In Jacob’s New Dress the protagonist shares his desire to wear a dress with his parents. They take a little convincing but are quite supportive; in fact, Jacob’s mom helps him sew a dress. Jacob does deal with bullying when he wears his new dress to school, but his best friend Sophie, a supportive girl who reappears in Jacob’s Room to Choose, stands up for him. Continue reading
Perez Hilton’s The Boy with Pink Hair (2011) is a bubblegum pink drenched story of an exceptional pink-haired boy who is loved and supported by his family but bullied at school because of his unique appearance. The Boy with Pink Hair isn’t given a proper name, instead he is identified by the one thing that sets him about from everyone else.
Barry Wittenstein’s Sonny’s Bridge: Jazz Legend Sonny Rollins Finds His Groove (2019) takes readers on a stroll through New York City that begins at the height of the Harlem Renaissance. The picture book manages to be both intimate and expansive. Although a biography of jazz great Sonny Rollins, his story is deeply contextualized within cultural and political history. Keith Mallett’s illustrations capture mood and motion, each a work of art that brings the story to life. Continue reading
Like most children’s picture books that feature transgender children, Sophie Labelle’s 2013 publication, A Girl Like Any Other, was self-published with the help of crowdfunding. Readers are introduced to a quirky young girl who shares what it is like being transgender in this first-person-narrative which is sure to reflect many young children’s experiences. Continue reading
Losing Uncle Tim, written by MaryKate Jordan and illustrated by Judith Friedman, was published by Albert Whitman & Company in 1989. It is narrated in the first person by a boy, Daniel, who is processing the illness and eventual death of his uncle due to an AIDS-related illness.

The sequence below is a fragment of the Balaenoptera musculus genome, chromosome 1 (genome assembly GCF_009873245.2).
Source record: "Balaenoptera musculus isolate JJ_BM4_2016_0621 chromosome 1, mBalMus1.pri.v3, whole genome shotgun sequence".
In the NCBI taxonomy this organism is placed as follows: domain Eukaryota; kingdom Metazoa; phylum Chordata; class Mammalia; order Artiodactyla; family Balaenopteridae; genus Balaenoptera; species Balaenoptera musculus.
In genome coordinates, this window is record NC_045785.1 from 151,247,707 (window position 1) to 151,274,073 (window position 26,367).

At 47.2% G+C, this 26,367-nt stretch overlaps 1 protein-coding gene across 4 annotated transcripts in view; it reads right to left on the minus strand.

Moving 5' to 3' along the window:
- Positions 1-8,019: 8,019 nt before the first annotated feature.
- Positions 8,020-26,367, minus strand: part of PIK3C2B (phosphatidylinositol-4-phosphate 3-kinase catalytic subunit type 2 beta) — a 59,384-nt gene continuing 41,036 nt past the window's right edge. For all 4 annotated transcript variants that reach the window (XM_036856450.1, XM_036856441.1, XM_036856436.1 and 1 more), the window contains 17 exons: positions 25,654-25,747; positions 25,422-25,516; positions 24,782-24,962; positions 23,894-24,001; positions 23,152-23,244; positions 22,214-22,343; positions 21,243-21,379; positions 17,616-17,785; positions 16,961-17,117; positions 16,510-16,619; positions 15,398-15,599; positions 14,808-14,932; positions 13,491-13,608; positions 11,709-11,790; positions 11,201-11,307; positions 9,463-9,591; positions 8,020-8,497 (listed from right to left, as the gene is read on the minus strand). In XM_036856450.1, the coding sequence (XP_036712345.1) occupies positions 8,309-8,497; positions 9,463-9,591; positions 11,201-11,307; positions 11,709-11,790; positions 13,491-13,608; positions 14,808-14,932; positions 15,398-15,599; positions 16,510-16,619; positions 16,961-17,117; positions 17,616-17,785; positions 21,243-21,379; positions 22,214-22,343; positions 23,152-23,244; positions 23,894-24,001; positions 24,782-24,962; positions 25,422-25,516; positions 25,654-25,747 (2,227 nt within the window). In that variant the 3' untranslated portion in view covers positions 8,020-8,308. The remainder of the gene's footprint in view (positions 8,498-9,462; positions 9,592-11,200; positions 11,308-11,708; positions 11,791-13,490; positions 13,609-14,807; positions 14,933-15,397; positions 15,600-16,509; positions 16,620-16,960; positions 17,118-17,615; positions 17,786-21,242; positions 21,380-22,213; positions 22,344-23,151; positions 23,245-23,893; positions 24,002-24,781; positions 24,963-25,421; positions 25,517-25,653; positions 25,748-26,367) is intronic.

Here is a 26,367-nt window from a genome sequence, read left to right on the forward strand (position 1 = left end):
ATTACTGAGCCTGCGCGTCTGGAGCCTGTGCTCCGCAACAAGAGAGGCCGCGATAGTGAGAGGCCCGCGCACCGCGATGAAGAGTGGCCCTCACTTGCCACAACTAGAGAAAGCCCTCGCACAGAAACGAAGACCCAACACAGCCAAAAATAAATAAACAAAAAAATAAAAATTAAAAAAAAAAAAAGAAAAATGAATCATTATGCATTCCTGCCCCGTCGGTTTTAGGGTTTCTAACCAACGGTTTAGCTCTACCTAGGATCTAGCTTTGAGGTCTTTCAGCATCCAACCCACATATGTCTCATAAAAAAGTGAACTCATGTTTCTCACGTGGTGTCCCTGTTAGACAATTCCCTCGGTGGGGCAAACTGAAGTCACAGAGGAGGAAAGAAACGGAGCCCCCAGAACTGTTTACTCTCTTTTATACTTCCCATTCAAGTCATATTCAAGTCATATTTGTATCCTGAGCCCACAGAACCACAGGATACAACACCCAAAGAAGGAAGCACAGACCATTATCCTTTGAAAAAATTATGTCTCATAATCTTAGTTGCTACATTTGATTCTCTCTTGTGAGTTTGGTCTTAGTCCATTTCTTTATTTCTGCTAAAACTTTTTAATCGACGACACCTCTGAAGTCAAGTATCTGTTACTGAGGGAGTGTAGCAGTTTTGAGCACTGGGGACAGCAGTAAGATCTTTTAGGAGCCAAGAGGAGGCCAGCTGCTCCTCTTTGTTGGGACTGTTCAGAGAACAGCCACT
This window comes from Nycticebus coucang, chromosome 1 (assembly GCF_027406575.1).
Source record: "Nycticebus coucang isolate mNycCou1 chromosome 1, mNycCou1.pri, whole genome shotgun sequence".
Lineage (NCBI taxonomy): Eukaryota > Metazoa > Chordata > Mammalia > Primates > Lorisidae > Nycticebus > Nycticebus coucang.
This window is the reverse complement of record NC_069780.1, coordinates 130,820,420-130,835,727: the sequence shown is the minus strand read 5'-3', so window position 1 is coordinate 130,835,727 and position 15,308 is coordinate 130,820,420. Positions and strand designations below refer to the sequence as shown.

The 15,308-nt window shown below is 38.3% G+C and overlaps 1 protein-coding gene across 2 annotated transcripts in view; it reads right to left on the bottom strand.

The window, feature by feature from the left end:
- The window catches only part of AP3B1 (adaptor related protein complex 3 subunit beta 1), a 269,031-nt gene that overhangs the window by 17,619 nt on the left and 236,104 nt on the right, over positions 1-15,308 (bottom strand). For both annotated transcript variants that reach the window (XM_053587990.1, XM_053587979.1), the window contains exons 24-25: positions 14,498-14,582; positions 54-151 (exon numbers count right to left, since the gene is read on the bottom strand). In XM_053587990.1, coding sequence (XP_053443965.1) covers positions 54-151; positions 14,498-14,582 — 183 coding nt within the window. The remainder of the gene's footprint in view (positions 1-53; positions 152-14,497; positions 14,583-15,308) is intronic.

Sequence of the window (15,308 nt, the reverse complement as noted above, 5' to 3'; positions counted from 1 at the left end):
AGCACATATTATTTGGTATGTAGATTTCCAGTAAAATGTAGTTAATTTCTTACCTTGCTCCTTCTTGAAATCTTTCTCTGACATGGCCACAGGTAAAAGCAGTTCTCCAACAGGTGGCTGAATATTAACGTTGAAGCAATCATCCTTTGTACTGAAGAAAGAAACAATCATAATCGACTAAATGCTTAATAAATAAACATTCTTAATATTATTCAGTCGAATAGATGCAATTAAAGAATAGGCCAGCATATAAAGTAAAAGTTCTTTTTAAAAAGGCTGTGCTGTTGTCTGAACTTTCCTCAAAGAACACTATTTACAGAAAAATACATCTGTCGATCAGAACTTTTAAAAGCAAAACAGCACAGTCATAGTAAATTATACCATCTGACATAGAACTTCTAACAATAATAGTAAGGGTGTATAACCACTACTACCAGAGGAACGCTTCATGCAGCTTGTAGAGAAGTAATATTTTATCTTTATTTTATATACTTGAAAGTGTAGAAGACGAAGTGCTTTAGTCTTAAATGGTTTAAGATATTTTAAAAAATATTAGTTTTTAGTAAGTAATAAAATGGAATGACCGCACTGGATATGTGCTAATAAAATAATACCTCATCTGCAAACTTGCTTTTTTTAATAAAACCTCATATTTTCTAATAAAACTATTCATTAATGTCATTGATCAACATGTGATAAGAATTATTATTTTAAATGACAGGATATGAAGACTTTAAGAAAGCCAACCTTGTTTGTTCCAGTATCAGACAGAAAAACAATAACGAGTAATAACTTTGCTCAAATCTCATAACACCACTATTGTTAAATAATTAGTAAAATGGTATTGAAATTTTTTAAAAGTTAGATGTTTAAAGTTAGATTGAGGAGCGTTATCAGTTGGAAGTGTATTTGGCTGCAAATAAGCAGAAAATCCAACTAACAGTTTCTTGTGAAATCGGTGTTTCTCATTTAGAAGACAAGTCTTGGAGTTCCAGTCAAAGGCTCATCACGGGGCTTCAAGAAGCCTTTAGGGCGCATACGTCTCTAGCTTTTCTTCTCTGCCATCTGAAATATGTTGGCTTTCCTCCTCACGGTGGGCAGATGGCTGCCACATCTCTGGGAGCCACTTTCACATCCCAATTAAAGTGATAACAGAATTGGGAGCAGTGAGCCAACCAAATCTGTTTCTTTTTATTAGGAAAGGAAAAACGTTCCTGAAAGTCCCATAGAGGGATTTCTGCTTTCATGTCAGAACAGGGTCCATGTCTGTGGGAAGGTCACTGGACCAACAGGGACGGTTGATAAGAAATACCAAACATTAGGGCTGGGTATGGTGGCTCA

The story is breathtakingly painful. It beautifully captures the relationship between Daniel and his uncle, Tim, as well as Daniel’s deep emotions. Friedman’s illustrations, which face Jordan’s text, look like snapshots from a photo album. This technique provides a sense of intimacy and urgency as the story progresses. Continue reading
What Are Parents? (2004), written by Kyme and Susan Fox-Lee and illustrated by Randy Jennings, is one example of a surge of books featuring lesbian and gay parents that arose in the early-2000s. It is deliberate and thorough in its depiction of diverse family forms as well as religious and ethnic diversity. Continue reading
Tooth Fairy, You Have Some Explaining to Do! (2019), written by Denise Barry and illustrated by Alejandro Echavez, is a recent Mascot Books publication about a child who loses a tooth and does not get the visit from the tooth fairy they were expecting. The blond, blue-eyed child with rosy pink skin wonders if they did something wrong.
Echavez’s images are silly and sweet. He does a wonderful job breaking with gender stereotypes beyond the character themself. For instance, the protagonist’s messy bedroom has drums and soccer balls as well as pink notebooks and purple stuffed toys. Continue reading